Distant Viewing with Deep Learning: An Introduction to Analyzing Large Corpora of Images
This tutorial provides a hands-on introduction to the use of deep learning techniques in the study of large image corpora. The TensorFlow and Keras libraries within the Python programming language are used to facilitate this analysis. No prior programming experience is required.
Image analysis tasks covered in the tutorial include object detection, facial recognition, image similarity, and image clustering. We will make three open-access image corpora (historic photographs, still frames from moving images, and scanned works of art) available in order to test these methods. Alternatively, participants may bring and use an image dataset of interest to them. At the conclusion of the tutorial, participants will have created an interactive website running locally on their machines. This website will provide tools for analyzing their selected dataset. Additional instructions for making the website publicly available will be provided.
Audience and Number of Participants
This tutorial is aimed at scholars who work with visual materials who want to integrate DH methods into their analysis of image corpora. Our tutorial is based off of lectures notes used in a non-major, undergraduate-level course at the University of Richmond. It is accessible to participants with little to no programming background. However, as the tutorial will focus on the methods behind image processing rather than low-level coding, it will also be interesting and useful for experienced programmers new to image processing.
Following the large number of participants at the AVinDH SIG sponsored Workshop in Montreal for DH20167 and our popular tutorial at DH2016 in Krakow, we expect the workshop participation to be equally popular with somewhere between 15 and 25 participants.
Taylor Arnold is Assistant Professor of Statistics at the University of Richmond. A recipient of grants from the NEH and ACLS, Arnold’s research focuses on computational statistics, text analysis, image processing, and applications within the humanities. His first book
Humanities Data in R (Springer, 2015) explores four core analytical areas applicable to data analysis in the humanities: networks, text, geospatial data, and images. His second book, the forthcoming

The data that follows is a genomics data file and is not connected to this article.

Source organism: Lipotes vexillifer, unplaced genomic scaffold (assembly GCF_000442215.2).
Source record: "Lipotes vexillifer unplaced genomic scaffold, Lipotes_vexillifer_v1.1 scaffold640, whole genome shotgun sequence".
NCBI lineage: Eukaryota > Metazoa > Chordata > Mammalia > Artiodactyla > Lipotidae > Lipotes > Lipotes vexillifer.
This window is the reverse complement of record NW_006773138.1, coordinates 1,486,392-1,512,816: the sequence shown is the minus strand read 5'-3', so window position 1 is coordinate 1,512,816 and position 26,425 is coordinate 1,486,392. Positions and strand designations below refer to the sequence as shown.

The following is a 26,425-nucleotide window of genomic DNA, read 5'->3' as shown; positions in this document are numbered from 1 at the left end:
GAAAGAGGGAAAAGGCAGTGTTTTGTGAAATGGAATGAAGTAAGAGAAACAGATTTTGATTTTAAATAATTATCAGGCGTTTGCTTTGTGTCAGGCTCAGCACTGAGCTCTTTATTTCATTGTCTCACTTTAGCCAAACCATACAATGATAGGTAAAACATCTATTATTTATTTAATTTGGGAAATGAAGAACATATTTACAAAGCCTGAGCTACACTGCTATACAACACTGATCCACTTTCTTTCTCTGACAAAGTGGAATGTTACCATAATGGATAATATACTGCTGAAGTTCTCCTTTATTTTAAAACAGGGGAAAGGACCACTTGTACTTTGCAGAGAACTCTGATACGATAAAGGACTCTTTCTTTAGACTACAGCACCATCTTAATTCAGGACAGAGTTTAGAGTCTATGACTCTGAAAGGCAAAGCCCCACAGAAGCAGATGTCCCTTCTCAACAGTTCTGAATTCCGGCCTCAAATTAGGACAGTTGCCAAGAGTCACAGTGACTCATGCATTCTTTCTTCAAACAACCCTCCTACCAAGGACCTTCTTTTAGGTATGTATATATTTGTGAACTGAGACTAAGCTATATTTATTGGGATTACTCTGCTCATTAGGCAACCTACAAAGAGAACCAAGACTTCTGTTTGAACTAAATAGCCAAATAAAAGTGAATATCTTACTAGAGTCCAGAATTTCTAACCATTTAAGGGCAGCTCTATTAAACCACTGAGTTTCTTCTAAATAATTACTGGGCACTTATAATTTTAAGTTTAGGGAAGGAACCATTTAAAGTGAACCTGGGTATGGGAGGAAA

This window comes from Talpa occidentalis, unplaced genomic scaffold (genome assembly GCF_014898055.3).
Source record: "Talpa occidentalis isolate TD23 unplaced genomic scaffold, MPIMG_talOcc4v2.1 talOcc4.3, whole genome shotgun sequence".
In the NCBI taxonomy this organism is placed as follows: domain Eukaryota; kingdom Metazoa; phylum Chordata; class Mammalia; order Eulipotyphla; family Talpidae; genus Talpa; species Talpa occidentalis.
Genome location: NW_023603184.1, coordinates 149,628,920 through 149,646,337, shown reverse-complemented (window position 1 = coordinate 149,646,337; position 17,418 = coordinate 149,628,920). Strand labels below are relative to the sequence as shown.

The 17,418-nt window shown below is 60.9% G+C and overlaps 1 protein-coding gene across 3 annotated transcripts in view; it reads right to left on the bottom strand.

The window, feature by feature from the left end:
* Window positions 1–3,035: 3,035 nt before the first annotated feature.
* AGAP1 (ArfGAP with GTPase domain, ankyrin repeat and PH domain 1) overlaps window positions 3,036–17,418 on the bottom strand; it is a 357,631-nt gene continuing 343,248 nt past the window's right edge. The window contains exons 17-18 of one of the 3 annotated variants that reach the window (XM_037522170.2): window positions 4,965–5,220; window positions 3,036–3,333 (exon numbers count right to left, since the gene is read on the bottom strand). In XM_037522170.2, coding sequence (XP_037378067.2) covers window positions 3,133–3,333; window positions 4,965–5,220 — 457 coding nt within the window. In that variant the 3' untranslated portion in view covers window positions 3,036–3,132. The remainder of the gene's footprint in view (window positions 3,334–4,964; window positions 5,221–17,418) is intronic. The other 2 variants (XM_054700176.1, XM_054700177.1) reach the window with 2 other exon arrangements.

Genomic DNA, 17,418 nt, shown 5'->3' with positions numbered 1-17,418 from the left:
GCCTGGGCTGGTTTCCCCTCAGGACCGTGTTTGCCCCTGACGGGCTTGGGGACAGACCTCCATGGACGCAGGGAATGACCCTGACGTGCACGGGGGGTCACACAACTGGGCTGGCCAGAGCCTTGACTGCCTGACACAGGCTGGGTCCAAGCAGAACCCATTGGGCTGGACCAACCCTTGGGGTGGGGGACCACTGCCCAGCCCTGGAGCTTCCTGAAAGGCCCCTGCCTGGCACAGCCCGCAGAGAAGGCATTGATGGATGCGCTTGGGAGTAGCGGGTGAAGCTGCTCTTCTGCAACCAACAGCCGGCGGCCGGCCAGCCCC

Lauren Tilton is Assistant Professor of Digital Humanities in the Department of Rhetoric and Communications at the University of Richmond and a member of Richmond’s Digital Scholarship Lab. Her current book project focuses on participatory media in the 1960s and 1970s. She is the Co-PI of the project
Participatory Media, which interactively engages with and presents participatory community media from the 1960s and 1970s. She is also a director of
Photogrammar, a web-based platform for organizing, searching and visualizing the 170,000 photographs from 1935 to 1945 created by the United States Farm Security Administration and Office of War Information (FSA-OWI). She is the co-author of
Humanities Data in R (Springer, 2015). She is co-chair of the American Studies Association’s Digital Humanities Caucus.
In this three hour tutorial we plan to spend the first 15 minutes getting all participants set up with the software and datasets required for the tutorial. The tutorial participants will we able to work on any reasonably recent version of Windows, macOS, or Linux. All of the software is free and open source. The remained of the workshop will consist of two 75-minutes sessions with a 15 minute break between them.
Each of the two 75-minute sessions will consist of working collectively through “labs” formatted as IPython notebooks. Participants will have the option of using one of three pre-compiled datasets during the workshop depending on their interests:
- historic photographs
- still frames from moving images
- scanned works of art
Alternatively, tutorial participants may alternatively work with their own collection of images.
The first session will focus on describing the potential difficulties of working with image data and explaining how deep learning can be used to address several of these challenges. Working at a conceptual level we will work through the following tasks:
- how to structure a large collection of images as files on a computer
- how to load images into Python as multidimensional arrays
- the concepts behind applying neural networks to image data
- code for projecting images into the penultimate layer of the YOLOv4 neural network
- methods for visualizing the output projects from the neural networks
The second session will focus on how the features detect in the first session can be used to annotate higher level features and measure the similarity between images. Specifically:
- the application of image projections to image similarity metrics
- the application of image projections to object detection
- the application of image projections to face detection
In the final 30 minutes, we will discuss how these techniques ultimately can be used to address humanities questions. This will culminate in running Python code that will output the constructed annotations as an interactive website running locally on each user’s computer. This will open up further possibilities for extending the methods of the tutorial without the need for an extensive programming background.
The tutorial will require an overhead projector and internet access for all participants. We will forward information for downloading the required software ahead of time, however, to reduce the load on the internet on the day of the tutorial. Similarly, we will bring USB drives with the image corpora in case the internet connection speed makes manual downloading large files prohibitively slow.
- Arnold, T. and Tilton, C. (2015).
Humanities Data in R. New York, NY: Springer.
- Arnold, T., Kane, M., and Lewis, B. (2017).
A Computational Approach to Statistical Learning. New York, NY: CRC Press.